The Chicago Sun-Times confirms that film critic Roger Ebert has died.
He was 70 years old.
Ebert won the Pulitzer Prize and was the film criti for the Sun-Times for more than 45 years. For more than three decades he was the co-host of one of the most powerful programs in television history (initially with the late Gene Siskel, the movie critic for the Chicago Tribune, and, following Siskel’s death in 1999, with his Sun-Times collogue Richard Roeper).
Just this week, Ebert suffered a occurrence of cancer.
In an essay on his blog Tuesday, Ebert explained he was planning to slow down and reduce the number of movie reviews he wrote. Ebert had already lost his voice and much of his jaw after battling thyroid and salivary gland cancer.
“My intent is to continue to write selected reviews but to leave the rest to a talented team of writers handpicked and greatly admired by me,” Ebert wrote. “What’s more, I’ll be able at last to do what I’ve always fantasized about doing: reviewing only the movies I want to review.”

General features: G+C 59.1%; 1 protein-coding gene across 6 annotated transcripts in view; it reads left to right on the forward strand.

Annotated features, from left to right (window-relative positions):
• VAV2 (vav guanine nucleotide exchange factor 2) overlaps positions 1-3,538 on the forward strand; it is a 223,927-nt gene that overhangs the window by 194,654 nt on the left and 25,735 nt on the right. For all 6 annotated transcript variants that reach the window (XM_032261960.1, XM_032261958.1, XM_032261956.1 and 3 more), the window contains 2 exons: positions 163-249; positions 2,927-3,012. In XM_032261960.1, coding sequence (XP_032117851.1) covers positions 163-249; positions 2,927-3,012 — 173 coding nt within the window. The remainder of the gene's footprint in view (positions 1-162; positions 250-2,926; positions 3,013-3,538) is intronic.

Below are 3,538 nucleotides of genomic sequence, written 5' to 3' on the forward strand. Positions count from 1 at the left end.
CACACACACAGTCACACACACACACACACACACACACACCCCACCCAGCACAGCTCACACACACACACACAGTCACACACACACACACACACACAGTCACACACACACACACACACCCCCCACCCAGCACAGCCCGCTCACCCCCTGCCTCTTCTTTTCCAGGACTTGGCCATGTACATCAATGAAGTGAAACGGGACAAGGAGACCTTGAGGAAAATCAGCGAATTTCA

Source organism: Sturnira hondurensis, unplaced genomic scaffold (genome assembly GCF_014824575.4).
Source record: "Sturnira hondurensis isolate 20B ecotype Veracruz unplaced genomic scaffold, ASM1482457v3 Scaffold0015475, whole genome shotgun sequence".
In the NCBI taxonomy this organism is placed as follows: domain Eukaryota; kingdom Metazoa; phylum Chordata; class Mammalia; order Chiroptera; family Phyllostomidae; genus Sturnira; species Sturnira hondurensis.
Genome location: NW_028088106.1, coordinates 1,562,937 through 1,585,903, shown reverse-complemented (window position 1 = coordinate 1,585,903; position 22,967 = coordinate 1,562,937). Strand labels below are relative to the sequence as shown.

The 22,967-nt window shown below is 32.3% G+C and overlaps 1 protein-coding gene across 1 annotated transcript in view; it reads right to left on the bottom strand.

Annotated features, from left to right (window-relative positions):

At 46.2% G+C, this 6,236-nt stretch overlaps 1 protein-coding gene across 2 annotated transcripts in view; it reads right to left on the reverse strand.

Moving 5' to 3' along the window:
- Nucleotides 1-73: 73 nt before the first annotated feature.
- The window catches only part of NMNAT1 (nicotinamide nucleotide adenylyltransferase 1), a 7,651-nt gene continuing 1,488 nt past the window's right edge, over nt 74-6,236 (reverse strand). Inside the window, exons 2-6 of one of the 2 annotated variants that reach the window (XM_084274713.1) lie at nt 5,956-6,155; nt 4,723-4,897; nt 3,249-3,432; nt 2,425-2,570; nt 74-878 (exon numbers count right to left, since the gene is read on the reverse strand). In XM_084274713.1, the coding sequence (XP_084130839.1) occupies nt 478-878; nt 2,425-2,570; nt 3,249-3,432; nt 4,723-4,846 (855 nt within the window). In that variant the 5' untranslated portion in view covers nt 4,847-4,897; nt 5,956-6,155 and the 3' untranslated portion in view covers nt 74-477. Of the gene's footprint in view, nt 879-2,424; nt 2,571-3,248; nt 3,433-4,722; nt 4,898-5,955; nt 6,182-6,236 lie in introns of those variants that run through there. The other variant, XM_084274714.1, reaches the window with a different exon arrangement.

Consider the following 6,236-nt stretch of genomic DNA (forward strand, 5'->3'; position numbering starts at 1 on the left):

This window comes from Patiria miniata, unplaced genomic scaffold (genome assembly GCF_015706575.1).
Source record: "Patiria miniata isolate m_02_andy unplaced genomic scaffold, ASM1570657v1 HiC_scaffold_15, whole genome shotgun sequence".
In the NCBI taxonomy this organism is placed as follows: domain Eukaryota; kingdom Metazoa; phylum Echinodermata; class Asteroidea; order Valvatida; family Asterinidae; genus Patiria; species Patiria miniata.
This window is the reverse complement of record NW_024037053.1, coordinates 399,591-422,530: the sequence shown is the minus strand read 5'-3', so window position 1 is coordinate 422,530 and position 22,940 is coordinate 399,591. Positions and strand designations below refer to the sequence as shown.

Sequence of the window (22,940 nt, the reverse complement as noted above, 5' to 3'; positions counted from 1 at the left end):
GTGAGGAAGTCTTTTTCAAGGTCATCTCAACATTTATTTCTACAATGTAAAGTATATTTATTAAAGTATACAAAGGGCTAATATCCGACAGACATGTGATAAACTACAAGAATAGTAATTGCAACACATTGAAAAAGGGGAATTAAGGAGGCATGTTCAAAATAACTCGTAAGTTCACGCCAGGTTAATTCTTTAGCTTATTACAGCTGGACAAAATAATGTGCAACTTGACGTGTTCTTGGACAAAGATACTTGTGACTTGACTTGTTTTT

Ebert suffered a hip fracture in December, and it recently led to the revelations about cancer, he said. The critic was receiving radiation treatment.
His wife, Chaz Ebert issued the following statement, saying in part,
“I am devastated by the loss of my love, Roger — my husband, my friend, my confidante and oh-so-brilliant partner of over 20 years. He fought a courageous fight. I’ve lost the love of my life and the world has lost a visionary and a creative and generous spirit who touched so many people all over the world. We had a lovely, lovely life together, more beautiful and epic than a movie.
We were getting ready to go home today for hospice care, when he looked at us, smiled, and passed away. No struggle, no pain, just a quiet, dignified transition.
“We are touched by all the kindness and the outpouring of love we’ve received. And I want to echo what Roger said in his last blog, thank you for going on this journey with us.”
The Chicago Tribune and CNN contributed to this report.